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Stock market crash cripples financial Web sites
The stock market crash on Thursday afternoon took financial Web sites down with it, as people hurried online to make trades and check their investments. Yahoo Finance, Fidelity.com and Google Finance are among the sites that people complained were unavailable or slow for a period during the afternoon.A Yahoo spokeswoman would say only that Yahoo Finance experienced intermittent issues. Google said a small percentage of visitors may have experienced “sluggishness” for a brief period of time. Fidelity said it saw near-record peak transaction volumes and had intermittent slowness but no interruption throughout the day.
Universal adapters recalled by Targus
More than 500,000 units of Targus’ Universal Wall Power Adapters for laptops have been recalled by the U.S. Consumer Product Safety Commission. Universal power adapters typically come with multiple tips that connect a wall power adapter to a laptop. The CPSC said in a statement last week that faulty wiring caused some tips to heat and melt plastic casing, posing a burn hazard to consumers. Comarco, which manufactured the power adapters for Targus, has received 518 reports of connector tips heating, according to CPSC. The CPSC has asked users to stop using the product and call the company for a free replacement.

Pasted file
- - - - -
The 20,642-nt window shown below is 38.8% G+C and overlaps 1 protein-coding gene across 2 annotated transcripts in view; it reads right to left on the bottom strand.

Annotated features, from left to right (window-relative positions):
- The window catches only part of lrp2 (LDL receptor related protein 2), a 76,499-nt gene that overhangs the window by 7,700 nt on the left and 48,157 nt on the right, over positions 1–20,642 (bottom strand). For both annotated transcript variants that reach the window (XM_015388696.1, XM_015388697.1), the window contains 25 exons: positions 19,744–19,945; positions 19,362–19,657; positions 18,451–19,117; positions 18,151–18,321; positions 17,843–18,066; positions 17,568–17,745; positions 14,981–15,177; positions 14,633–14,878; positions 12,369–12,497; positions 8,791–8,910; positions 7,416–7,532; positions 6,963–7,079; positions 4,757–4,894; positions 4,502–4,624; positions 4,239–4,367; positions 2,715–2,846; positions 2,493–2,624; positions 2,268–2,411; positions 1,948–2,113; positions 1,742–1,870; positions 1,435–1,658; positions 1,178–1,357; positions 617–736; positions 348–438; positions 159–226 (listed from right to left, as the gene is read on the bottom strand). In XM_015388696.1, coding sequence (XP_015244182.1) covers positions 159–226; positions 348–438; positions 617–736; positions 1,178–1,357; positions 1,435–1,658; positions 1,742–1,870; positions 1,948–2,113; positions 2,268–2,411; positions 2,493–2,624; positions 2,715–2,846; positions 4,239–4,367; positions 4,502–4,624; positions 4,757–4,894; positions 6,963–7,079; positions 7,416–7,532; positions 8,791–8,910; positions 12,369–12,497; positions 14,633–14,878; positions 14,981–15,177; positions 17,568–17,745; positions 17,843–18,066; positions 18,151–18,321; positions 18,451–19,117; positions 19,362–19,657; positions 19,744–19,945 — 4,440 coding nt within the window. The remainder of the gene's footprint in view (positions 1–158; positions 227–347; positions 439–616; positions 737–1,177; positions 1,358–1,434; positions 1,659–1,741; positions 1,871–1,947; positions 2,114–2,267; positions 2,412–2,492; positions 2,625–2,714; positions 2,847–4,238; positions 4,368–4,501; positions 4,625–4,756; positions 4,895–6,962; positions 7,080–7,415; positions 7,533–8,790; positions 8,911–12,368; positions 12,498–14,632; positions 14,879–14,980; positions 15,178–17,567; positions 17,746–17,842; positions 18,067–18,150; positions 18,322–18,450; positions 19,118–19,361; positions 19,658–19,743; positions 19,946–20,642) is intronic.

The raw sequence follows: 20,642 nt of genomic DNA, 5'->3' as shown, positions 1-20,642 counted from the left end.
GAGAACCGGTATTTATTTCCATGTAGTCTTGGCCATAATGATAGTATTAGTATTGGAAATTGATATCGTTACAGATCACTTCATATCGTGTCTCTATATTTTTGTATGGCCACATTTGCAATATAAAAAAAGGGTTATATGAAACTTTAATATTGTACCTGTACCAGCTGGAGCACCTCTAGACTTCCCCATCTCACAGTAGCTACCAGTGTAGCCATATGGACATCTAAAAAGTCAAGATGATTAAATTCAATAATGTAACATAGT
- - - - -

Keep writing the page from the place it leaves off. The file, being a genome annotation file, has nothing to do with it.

VMware acquiring database software firm
VMware’s SpringSource is acquiring database-caching software company GemStone Systems, the company announced Thursday. Terms of the deal were not disclosed. With this purchase, VMware will obtain a set of technologies and expertise to address one of the major bottlenecks in cloud computing, that of scaling databases. GemStone’s flagship software is GemFire Enterprise, an in-memory caching database for distributed platforms. In-memory databases work by storing the entire database within working memory, eliminating, or at least delaying, the time-intensive process of writing to and reading from a database on a disk.
Google Calendar crashes twice in one week
Google Calendar suffered a major outage on Thursday, the second crash in the past week for the company’s hosted calendaring application. Thursday’s problem, which Google acknowledged at 11:30 a.m. Eastern Time, affected a majority of Calendar users and locked them out of their accounts. Google declared the issue resolved at 1 p.m., according to information on the Google Apps Status Dashboard. On Wednesday last week, Google Calendar had an outage and performance problems that affected some users for about an hour, after “an unusually large” number of synchronization requests from the mobile Android platform bogged down servers.